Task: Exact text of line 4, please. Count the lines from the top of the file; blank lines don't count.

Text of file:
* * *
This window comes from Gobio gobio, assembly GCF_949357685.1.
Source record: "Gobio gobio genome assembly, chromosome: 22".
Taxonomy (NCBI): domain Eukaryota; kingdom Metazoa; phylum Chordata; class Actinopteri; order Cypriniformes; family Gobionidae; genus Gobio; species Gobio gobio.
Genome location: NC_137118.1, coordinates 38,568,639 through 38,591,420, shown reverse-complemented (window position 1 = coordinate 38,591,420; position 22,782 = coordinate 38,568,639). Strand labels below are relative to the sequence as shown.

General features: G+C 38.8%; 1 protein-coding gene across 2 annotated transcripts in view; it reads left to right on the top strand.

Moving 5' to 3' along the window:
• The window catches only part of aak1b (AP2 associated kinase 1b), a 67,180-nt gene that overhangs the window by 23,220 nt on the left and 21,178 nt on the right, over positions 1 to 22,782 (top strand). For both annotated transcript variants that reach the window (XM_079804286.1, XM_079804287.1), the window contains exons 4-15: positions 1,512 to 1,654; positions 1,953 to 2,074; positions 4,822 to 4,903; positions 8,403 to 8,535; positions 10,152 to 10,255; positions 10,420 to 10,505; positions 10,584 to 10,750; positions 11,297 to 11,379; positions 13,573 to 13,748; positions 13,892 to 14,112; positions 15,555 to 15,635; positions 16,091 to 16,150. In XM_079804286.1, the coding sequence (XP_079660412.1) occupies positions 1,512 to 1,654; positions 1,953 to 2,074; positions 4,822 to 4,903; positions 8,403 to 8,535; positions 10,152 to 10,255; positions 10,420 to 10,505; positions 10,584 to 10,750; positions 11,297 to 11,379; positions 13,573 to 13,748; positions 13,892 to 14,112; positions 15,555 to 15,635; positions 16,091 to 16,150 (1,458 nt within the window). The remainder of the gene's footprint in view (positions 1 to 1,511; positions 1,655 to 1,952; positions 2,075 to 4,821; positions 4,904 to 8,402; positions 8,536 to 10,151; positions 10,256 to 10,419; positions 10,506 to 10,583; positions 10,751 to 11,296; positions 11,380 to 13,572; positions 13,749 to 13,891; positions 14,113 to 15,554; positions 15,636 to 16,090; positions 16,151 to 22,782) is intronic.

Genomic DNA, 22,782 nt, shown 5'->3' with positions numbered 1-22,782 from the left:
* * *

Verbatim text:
Genome location: NC_137118.1, coordinates 38,568,639 through 38,591,420, shown reverse-complemented (window position 1 = coordinate 38,591,420; position 22,782 = coordinate 38,568,639). Strand labels below are relative to the sequence as shown.